Nova Scotians urged to ‘tighten up’ as potential COVID-19 exposures, cases increase

Click to play video: 'Infectious disease expert advises Nova Scotians on avoiding lockdown'
Infectious disease expert advises Nova Scotians on avoiding lockdown
WATCH: With the increase in cases in Nova Scotia, especially in the Halifax area, there is increasing concern about what we can do to protect the Atlantic bubble. One infectious disease expert says we can turn that around, and avoid a lockdown, if we take action now. Alexa MacLean has more – Nov 16, 2020

With the list of potential COVID-19 exposures continuing to increase throughout the Central Zone, Dr. Lisa Barrett says it’s time for Nova Scotians to reduce their number of interactions outside of their close contacts

“Keeping our social, non-essential, activity down. Right now, super important — you’ve got to do some planning and take away some of the non-essential things that we’ve been doing,” said Barrett, a clinician scientist with expertise in infectious disease.

From coffee shops to grocery stores and restaurants, the risk of virus transmission continues to grow in places where people are gathering.

Barrett says the three key factors in reducing transmission are handwashing, distancing and mask-wearing. However, she adds that if people don’t reduce the number of people they’re interacting with due to an increasing number of cases, those safety measures quickly lose their effectiveness.

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“If you also have about 15 to 20 non-essential contacts every work week, they all have a number of people around them and then suddenly one case turns into 50 very, very quickly. This virus spreads when you’re asymptomatic, you don’t even know it,” she says.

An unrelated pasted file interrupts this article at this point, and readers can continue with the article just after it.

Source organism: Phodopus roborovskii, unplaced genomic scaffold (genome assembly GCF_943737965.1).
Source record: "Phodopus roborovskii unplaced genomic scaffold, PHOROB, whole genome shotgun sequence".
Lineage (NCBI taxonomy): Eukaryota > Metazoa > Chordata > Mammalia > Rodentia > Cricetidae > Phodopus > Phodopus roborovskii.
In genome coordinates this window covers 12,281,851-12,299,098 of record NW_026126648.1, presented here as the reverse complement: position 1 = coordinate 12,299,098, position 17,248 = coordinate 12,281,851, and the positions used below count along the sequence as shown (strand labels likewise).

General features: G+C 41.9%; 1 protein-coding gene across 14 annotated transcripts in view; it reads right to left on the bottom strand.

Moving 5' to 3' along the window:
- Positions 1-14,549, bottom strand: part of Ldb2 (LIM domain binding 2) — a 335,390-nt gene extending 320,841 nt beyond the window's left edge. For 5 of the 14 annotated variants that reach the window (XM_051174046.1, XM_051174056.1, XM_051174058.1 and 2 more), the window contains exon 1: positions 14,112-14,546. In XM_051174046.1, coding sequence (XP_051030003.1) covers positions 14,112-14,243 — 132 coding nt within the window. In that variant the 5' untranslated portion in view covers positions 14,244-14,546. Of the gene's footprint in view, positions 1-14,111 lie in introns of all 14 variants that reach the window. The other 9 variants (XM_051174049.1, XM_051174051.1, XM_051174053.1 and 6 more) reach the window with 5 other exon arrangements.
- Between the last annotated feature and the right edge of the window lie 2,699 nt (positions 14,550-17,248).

The Local Bar and Restaurant
Anyone who was at The Local Bar and Restaurant on November 9 between 4 p.m. and close is asked by Public Health to contact 811 to schedule a COVID-19 test. Alexa MacLean/Global Halifax

Some Nova Scotians, including Trailer Park Boys actress Sarah Dunsworth-Nickerson, are choosing not to wait for the possible reinstatement of restrictions to scale back their daily activities and exposures.

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“We have to tighten up again and if the government isn’t going to tell us to do that, I think we all have a responsibility to each other to just try and be as aware as we were back in March because it can rise so quickly. I mean we’ve seen it everywhere else,” Dunsworth-Nickerson said.

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Paul MacKinnon with the Downtown Halifax Business Commission says people should consider spreading out their time spent in restaurants and bars over days that are less busy.

“It’s busy on Saturday nights, it’s busy on Friday nights, it’s not so busy in restaurants on Monday nights, Tuesday nights, or Wednesday afternoons,” MacKinnon said.

He’s also urging people to ramp up their personal public health measures before heading out to support the local economy.

“We’re really encouraging personal responsibility. Obviously, if you have symptoms, or you’re concerned, you shouldn’t be going out. Everyone should have the COVID app on their phone,” MacKinnon said.

Click to play video: 'Coronavirus: Nova Scotia launches COVID-19 testing online booking tool, reports 2 new cases'
Coronavirus: Nova Scotia launches COVID-19 testing online booking tool, reports 2 new cases

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